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Per Location Views in SharePoint – Folder Metadata

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This post applies to SharePoint 2007, 2010, 2013, and Office 365.  This was written about 2007, but the same concepts still apply.

In SharePoint, there is a little known capability, called “per location views”.  This means that you can create views that are only accessible from certain locations.  In this context, “location” refers to a folder in a document library.  Even though we (in the SharePoint community) keep saying “don’t use folders, don’t use folders”, I’m going to show you how this works… you know, just in case you happen to have folders in some of your document libraries.  I really want to call this post “Folder Magic”

This example is of a company who owns and manages many different buildings, like apartments, office buildings, etc.  Each building is represented by a folder in a document library (“Buildings”), and each building folder contains a standard set of categories, with a set of documents pertaining to each category.  The categories in each building folder are: Field notes, Contracts, Photos, Reports, Budget.  So, a column called “Category” has been created in the library, with these values.

What’s the goal?  The goal is for a grouped view of categories to only be available after you’ve drilled down into the folder for a single building.  Here are the steps, and you’ll get a better picture once you see the screenshots:

  1. In the “Buildings” document library, go to the document library settings, and click Advanced Settings.  Change Allow management of content types to YES.
  2. Once you’ve done step one, go ahead and create a new standard view in your list and take a look at something.  You’ll notice that in the “Folders” section of the view, there’s now an additional option to “Show this view” and pick where to show the view.  That’s the gist of this blog post.
  3. That third option, to show the view “in folders of content type” by default only shows the one “Folder” content type.  Next, we’ll be creating a new, custom content type to pick from.  Go to Site Settings and Site Content Types.
  4. Click Create.  I’m calling this content type “Building Folder” because a new folder will be created each time there is a new building that this company manages.  The parent content type is Folder Content Types, and Folder.
  5. Next, I’m going to add a description field, so that each time a new folder is created, there can be a description associated with the folder.  On the Site Content type screen for this new content type, under Columns, click Add from new site column.  Call it “Folder Description”, as a Single Line of Text, and click OK.
  6. Go back to the “Buildings” document library, and to the document library settings.  In the Content Types section, click Add from existing site content types.
  7. Add the “Building Folder” content type that was created at step 4.
  8. Now, since we’re using this custom folder content type, we don’t need that default one.  Go back into the document library’s advanced settings, and change “display new folder…” to NO. Click OK.
  9. In the library, when I click the New drop-down box, I can now choose the “Building Folder” to create each folder:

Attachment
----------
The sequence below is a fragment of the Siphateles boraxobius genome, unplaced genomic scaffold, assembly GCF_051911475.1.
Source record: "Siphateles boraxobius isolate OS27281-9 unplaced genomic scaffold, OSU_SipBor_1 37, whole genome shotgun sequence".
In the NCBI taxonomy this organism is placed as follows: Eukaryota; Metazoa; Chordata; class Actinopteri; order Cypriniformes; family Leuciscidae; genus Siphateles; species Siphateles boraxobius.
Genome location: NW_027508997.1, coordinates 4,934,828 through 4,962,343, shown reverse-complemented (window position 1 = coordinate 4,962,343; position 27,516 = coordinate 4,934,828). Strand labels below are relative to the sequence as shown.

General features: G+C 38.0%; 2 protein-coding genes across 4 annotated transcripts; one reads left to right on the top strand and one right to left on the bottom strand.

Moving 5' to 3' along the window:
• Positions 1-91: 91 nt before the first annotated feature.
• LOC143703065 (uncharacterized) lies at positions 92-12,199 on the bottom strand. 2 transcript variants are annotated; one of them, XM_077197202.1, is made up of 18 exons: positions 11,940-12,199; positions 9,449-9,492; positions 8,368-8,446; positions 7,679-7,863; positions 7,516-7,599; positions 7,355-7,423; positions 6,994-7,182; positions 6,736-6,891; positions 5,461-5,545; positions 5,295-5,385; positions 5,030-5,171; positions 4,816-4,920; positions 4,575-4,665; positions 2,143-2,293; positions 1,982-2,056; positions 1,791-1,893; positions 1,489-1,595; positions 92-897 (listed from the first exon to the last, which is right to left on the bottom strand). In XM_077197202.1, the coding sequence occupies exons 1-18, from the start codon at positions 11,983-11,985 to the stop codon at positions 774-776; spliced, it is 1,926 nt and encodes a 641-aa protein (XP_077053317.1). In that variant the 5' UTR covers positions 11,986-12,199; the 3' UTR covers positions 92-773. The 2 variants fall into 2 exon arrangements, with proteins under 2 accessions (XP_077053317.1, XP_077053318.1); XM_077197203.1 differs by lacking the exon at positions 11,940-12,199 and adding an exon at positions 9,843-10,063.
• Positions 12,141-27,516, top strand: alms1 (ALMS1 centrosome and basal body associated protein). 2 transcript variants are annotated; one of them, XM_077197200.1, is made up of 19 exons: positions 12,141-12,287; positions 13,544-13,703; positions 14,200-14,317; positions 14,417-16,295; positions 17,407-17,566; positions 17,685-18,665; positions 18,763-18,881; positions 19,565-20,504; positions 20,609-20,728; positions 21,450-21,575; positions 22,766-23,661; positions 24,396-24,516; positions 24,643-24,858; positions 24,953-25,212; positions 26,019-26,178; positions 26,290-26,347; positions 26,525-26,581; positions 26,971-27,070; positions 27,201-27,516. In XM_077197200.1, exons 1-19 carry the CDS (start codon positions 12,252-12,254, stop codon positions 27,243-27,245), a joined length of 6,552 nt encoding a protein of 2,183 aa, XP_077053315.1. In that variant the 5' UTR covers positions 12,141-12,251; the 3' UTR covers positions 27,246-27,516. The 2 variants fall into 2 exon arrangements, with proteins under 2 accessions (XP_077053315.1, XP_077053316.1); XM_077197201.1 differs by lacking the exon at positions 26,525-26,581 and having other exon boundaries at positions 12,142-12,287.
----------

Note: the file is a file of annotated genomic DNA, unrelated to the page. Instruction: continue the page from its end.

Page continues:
10. You can then modify the All Documents view, to add the “Folder Description” column.  I went ahead and renamed it “All Folders” and set it to display only the Type, Name, and Folder Description columns.
  11. Create a new view.  Call it “By Category”.  Pick relevant columns, such as Name, Modified, Modified By, Checked Out To.  In the Group By section, group it by the Category field mentioned at the beginning of this post. HERE’S THE MAGIC: In the Folders section, do this:

    Setting up the view this way means that it will only show in the Views drop-down box when you’ve already drilled down into a building folder.
  12. This is what your grouped by view will look like:
  13. Another bonus regarding integration.  Now, when I’m working on documents for one of these buildings while on the road, I can connect JUST THAT FOLDER to Outlook for work offline.  Back at that top level in the library, click the drop-down box on a folder name:

    This is very handy to be able to synchronize just one folder, instead of the whole library!
  14. BUT WAIT, THERE’S MORE!  There is also the ability to control what options are available in the drop-down menu within each folder.  Click the drop-down on a folder, see the screenshot above, and click Change New Button Order.
  15. Check it out, you can simply UNCHECK the folder content type!  This way, users don’t have the ability to create any more sub folders under this folder.  Awesome.  It’s a pet peeve of mine when you have to drill down through multiple levels of folders in libraries.
  16. Also, you can set it up so that users can only create folders at the top level, and not documents.  Go to the library’s settings page again.  In the Content Types section, click Change new button order and content type.  Uncheck all except the “Building Folder”.  Click OK.

Think about it, you can even take this one step further.  If each of these files for each building are pretty standard, you can create a content type for each type of file, so that they’re available on the NEW drop-down box.  Then in scenarios (not this one) where you’d have files of each content type in each folder, you can select for ONLY that content type to be available in that folder.  Have fun!

In SharePoint 2010, there is the concept of “Per Location Views” also, but the user interface is different, and the functionality is much improved.  Jennifer Mason has blogged about it here: SharePoint 2010: Per Location View Settings

 


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